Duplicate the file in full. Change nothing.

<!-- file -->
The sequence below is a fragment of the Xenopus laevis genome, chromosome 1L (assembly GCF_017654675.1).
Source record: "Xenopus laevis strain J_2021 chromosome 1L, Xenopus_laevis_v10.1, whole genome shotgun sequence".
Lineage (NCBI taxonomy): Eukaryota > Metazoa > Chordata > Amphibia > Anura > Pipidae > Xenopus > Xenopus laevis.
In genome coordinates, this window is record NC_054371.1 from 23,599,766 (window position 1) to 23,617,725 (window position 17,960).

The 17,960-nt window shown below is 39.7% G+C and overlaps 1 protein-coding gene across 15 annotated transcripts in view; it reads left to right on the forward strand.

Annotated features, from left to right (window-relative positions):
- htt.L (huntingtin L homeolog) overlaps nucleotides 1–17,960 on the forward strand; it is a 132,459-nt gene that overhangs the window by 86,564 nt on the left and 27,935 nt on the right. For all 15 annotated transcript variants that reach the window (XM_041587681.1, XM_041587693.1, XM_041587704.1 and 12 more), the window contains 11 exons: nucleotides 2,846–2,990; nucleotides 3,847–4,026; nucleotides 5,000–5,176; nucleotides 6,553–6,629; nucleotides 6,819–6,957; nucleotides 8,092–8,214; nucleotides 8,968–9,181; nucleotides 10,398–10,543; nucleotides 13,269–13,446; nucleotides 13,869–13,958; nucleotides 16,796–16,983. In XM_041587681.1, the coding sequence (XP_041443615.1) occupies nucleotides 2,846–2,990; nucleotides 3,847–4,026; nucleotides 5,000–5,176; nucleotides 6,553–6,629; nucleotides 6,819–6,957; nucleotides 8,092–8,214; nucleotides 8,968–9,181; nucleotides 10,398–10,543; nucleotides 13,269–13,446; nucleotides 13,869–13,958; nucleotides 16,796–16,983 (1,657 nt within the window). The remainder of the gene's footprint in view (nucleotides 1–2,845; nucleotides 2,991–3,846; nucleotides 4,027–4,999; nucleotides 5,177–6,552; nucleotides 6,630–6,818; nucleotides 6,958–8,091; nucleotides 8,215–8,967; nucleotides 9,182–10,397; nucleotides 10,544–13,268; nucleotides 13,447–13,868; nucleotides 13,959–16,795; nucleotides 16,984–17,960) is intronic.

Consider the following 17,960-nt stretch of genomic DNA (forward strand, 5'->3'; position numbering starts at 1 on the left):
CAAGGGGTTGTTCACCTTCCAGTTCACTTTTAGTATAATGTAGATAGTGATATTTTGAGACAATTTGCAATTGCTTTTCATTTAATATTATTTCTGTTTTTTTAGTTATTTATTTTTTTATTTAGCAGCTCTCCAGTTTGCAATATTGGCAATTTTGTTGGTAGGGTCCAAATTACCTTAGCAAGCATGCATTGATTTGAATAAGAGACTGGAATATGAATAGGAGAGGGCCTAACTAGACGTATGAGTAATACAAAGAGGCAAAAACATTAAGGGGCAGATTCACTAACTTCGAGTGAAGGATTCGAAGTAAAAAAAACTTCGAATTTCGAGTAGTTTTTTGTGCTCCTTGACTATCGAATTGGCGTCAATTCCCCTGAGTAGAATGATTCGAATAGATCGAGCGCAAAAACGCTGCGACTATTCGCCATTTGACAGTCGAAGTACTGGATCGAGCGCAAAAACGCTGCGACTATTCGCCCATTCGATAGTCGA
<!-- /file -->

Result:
The sequence below is a fragment of the Xenopus laevis genome, chromosome 1L (assembly GCF_017654675.1).
Source record: "Xenopus laevis strain J_2021 chromosome 1L, Xenopus_laevis_v10.1, whole genome shotgun sequence".
Lineage (NCBI taxonomy): Eukaryota > Metazoa > Chordata > Amphibia > Anura > Pipidae > Xenopus > Xenopus laevis.
In genome coordinates, this window is record NC_054371.1 from 23,599,766 (window position 1) to 23,617,725 (window position 17,960).

The 17,960-nt window shown below is 39.7% G+C and overlaps 1 protein-coding gene across 15 annotated transcripts in view; it reads left to right on the forward strand.

Annotated features, from left to right (window-relative positions):
- htt.L (huntingtin L homeolog) overlaps nucleotides 1–17,960 on the forward strand; it is a 132,459-nt gene that overhangs the window by 86,564 nt on the left and 27,935 nt on the right. For all 15 annotated transcript variants that reach the window (XM_041587681.1, XM_041587693.1, XM_041587704.1 and 12 more), the window contains 11 exons: nucleotides 2,846–2,990; nucleotides 3,847–4,026; nucleotides 5,000–5,176; nucleotides 6,553–6,629; nucleotides 6,819–6,957; nucleotides 8,092–8,214; nucleotides 8,968–9,181; nucleotides 10,398–10,543; nucleotides 13,269–13,446; nucleotides 13,869–13,958; nucleotides 16,796–16,983. In XM_041587681.1, the coding sequence (XP_041443615.1) occupies nucleotides 2,846–2,990; nucleotides 3,847–4,026; nucleotides 5,000–5,176; nucleotides 6,553–6,629; nucleotides 6,819–6,957; nucleotides 8,092–8,214; nucleotides 8,968–9,181; nucleotides 10,398–10,543; nucleotides 13,269–13,446; nucleotides 13,869–13,958; nucleotides 16,796–16,983 (1,657 nt within the window). The remainder of the gene's footprint in view (nucleotides 1–2,845; nucleotides 2,991–3,846; nucleotides 4,027–4,999; nucleotides 5,177–6,552; nucleotides 6,630–6,818; nucleotides 6,958–8,091; nucleotides 8,215–8,967; nucleotides 9,182–10,397; nucleotides 10,544–13,268; nucleotides 13,447–13,868; nucleotides 13,959–16,795; nucleotides 16,984–17,960) is intronic.

Consider the following 17,960-nt stretch of genomic DNA (forward strand, 5'->3'; position numbering starts at 1 on the left):
CAAGGGGTTGTTCACCTTCCAGTTCACTTTTAGTATAATGTAGATAGTGATATTTTGAGACAATTTGCAATTGCTTTTCATTTAATATTATTTCTGTTTTTTTAGTTATTTATTTTTTTATTTAGCAGCTCTCCAGTTTGCAATATTGGCAATTTTGTTGGTAGGGTCCAAATTACCTTAGCAAGCATGCATTGATTTGAATAAGAGACTGGAATATGAATAGGAGAGGGCCTAACTAGACGTATGAGTAATACAAAGAGGCAAAAACATTAAGGGGCAGATTCACTAACTTCGAGTGAAGGATTCGAAGTAAAAAAAACTTCGAATTTCGAGTAGTTTTTTGTGCTCCTTGACTATCGAATTGGCGTCAATTCCCCTGAGTAGAATGATTCGAATAGATCGAGCGCAAAAACGCTGCGACTATTCGCCATTTGACAGTCGAAGTACTGGATCGAGCGCAAAAACGCTGCGACTATTCGCCCATTCGATAGTCGA